The WNBA is spending time and resources in foolish ways

The WNBA is applying its effort to stupid things, while its environment is poised for financial breakthrough.

Television viewership for the 2021 WNBA championship series averaged 548,000 viewers per game, a 23% increase over 2020 (447,000 per game), and 42% over 2019 (386,000 per game). Viewership for the 2022 WNBA college draft rose 20% over the year before.

A simple timeline for this sea change: Think back to the first year of WNBA play, 1997. Seimone Augustus, and other players born around 1984, were entering high school with a view toward pro league play following college ball. Augustus’ LSU teams reached the final four three times, and when she entered the 2006 WNBA draft, it coincided with the league’s expansion into Chicago (home of the 2021 WNBA champion Sky).

Also in 1997, Maya Moore and other players around her age were 8 or so, playing organized ball for the first time, while the WNBA was premiering on television. Her graduating class included Courtney Vandersloot and Liz Cambage. The girls watching them are graduating now.

If you want to look a generation ahead, Stephen Curry’s eldest daughter is 9. The girls around her age are watching “small” players like Curry and Aari McDonald dominate on the floor, while Caitlin Clark just signed a $1 million NIL deal.

The quality of play and players in the WNBA has never been better. The call for expansion — either by number of teams in the league, or number of players on the rosters — has never been louder (or more deserved). The 2022 preseason saw lottery picks and recent rookies of the year fail to make the final cut. Television ratings have never been higher. Social media awareness has never been greater — Paige Bueckers has an exceptional following, but I thought it was because she could play. The Cavinder twins at Florida have 4 million TikTok fans, despite winning at no higher league than the Mountain West.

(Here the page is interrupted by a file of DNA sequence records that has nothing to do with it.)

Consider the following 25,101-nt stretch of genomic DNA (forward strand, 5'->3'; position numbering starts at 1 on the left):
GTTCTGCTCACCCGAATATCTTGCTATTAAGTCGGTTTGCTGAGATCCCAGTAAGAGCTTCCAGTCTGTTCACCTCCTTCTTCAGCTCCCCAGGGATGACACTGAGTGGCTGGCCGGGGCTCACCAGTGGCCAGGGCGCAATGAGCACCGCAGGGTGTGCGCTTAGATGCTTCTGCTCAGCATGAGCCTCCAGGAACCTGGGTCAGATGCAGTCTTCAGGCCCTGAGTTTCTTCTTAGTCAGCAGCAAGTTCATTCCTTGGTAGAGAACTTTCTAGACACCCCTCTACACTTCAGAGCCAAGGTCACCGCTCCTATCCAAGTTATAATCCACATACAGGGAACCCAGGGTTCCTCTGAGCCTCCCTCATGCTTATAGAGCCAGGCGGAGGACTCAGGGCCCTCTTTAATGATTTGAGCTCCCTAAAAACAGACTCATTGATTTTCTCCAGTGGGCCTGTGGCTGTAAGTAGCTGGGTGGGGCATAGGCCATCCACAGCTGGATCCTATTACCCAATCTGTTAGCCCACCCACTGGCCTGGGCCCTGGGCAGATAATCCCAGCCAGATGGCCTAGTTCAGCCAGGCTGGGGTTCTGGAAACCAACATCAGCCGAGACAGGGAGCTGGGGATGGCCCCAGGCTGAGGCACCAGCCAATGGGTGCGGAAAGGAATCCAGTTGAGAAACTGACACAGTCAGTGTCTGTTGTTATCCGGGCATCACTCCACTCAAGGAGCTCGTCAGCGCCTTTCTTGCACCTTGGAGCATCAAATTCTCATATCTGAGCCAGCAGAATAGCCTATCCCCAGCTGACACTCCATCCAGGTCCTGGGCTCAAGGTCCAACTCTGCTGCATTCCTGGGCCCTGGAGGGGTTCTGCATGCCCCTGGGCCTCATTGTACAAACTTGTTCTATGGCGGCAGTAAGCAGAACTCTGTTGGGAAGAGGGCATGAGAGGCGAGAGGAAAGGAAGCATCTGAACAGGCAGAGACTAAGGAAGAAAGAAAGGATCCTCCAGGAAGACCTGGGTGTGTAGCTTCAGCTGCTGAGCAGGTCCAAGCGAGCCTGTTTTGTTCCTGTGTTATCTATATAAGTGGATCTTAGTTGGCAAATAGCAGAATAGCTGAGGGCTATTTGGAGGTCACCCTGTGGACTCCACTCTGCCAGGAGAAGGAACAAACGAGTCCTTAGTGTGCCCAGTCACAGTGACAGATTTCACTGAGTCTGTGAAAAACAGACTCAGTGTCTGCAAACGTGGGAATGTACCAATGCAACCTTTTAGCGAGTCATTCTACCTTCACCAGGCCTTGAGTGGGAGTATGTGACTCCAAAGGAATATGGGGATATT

In short, the potential for NCAA women and WNBA prosperity is roughly where the NBA was when Magic and Bird built record TV viewership in 1979.

The WNBA is poised to make a lot of money, for the first time, against the odds that go with existing as a women’s league. You could launch any shitty minor sports league of men — the USFL again, are you kidding me!? — and men with money will support and promote it, unfailingly and blindly. The difference in support between women’s and men’s basketball was made starkly and abundantly clear by the relative quality in training facilities during the 2021 NCAA tournament (that made me ashamed to be a man like Republicans make me ashamed to be an American).

The time has nearly come for American women’s professional basketball to emerge from its boutique status. There should be enough money in store to give more players jobs, and to make them more comfortable in the process — whichever rule was invoked that prevented the Liberty owner from flying his team on a charter (“for the sake of parity”, no doubt) could be abolished. Better yet, American players might be dissuaded from playing overseas, which in turn would keep them from being detained at checkpoints.

In the meantime, however, the WNBA seems determined to squander its resources with a deaf ear toward what people actually want.

It still requires a custom order to acquire replicas of most players’ jerseys. Instead, the WNBA has begun generating player-imaged NFTs for the NBA Top Shot marketplace. If you attend a WNBA game, the league would rather you have a picture of your player on your phone than wear her jersey.

If the league put a team in San Francisco, they could probably count on me to buy tickets (considering I used to drive 105 miles one way to watch the Sacramento Monarchs). Instead, it settles for my $25 subscription to WNBA League Pass, which I don’t use for its unacceptable user experience.